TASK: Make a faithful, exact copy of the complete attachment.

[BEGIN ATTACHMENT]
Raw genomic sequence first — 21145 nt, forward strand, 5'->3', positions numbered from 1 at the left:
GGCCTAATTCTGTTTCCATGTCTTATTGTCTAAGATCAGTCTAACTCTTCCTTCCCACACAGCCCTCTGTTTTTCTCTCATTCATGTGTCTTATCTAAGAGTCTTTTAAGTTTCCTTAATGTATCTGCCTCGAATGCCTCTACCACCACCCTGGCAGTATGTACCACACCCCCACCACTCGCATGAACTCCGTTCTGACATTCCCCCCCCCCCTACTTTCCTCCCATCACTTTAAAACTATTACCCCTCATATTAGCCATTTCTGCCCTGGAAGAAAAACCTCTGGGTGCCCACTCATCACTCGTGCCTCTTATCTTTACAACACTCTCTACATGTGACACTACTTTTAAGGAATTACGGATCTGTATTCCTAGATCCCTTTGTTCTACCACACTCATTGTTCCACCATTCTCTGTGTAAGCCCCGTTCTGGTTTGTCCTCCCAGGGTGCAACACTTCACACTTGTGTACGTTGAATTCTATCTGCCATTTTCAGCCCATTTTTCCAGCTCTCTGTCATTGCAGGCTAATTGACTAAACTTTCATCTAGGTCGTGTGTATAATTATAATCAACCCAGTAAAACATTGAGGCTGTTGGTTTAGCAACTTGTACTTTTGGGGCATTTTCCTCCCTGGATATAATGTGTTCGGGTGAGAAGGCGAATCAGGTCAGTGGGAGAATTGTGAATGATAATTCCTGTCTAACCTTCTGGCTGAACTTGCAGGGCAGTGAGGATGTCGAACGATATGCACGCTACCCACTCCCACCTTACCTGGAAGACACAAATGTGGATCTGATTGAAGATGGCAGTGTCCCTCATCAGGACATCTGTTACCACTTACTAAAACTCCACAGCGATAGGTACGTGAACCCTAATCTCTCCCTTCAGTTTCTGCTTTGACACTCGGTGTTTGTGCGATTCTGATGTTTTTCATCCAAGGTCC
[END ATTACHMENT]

Raw genomic sequence first — 21145 nt, forward strand, 5'->3', positions numbered from 1 at the left:
GGCCTAATTCTGTTTCCATGTCTTATTGTCTAAGATCAGTCTAACTCTTCCTTCCCACACAGCCCTCTGTTTTTCTCTCATTCATGTGTCTTATCTAAGAGTCTTTTAAGTTTCCTTAATGTATCTGCCTCGAATGCCTCTACCACCACCCTGGCAGTATGTACCACACCCCCACCACTCGCATGAACTCCGTTCTGACATTCCCCCCCCCCCTACTTTCCTCCCATCACTTTAAAACTATTACCCCTCATATTAGCCATTTCTGCCCTGGAAGAAAAACCTCTGGGTGCCCACTCATCACTCGTGCCTCTTATCTTTACAACACTCTCTACATGTGACACTACTTTTAAGGAATTACGGATCTGTATTCCTAGATCCCTTTGTTCTACCACACTCATTGTTCCACCATTCTCTGTGTAAGCCCCGTTCTGGTTTGTCCTCCCAGGGTGCAACACTTCACACTTGTGTACGTTGAATTCTATCTGCCATTTTCAGCCCATTTTTCCAGCTCTCTGTCATTGCAGGCTAATTGACTAAACTTTCATCTAGGTCGTGTGTATAATTATAATCAACCCAGTAAAACATTGAGGCTGTTGGTTTAGCAACTTGTACTTTTGGGGCATTTTCCTCCCTGGATATAATGTGTTCGGGTGAGAAGGCGAATCAGGTCAGTGGGAGAATTGTGAATGATAATTCCTGTCTAACCTTCTGGCTGAACTTGCAGGGCAGTGAGGATGTCGAACGATATGCACGCTACCCACTCCCACCTTACCTGGAAGACACAAATGTGGATCTGATTGAAGATGGCAGTGTCCCTCATCAGGACATCTGTTACCACTTACTAAAACTCCACAGCGATAGGTACGTGAACCCTAATCTCTCCCTTCAGTTTCTGCTTTGACACTCGGTGTTTGTGCGATTCTGATGTTTTTCATCCAAGGTCC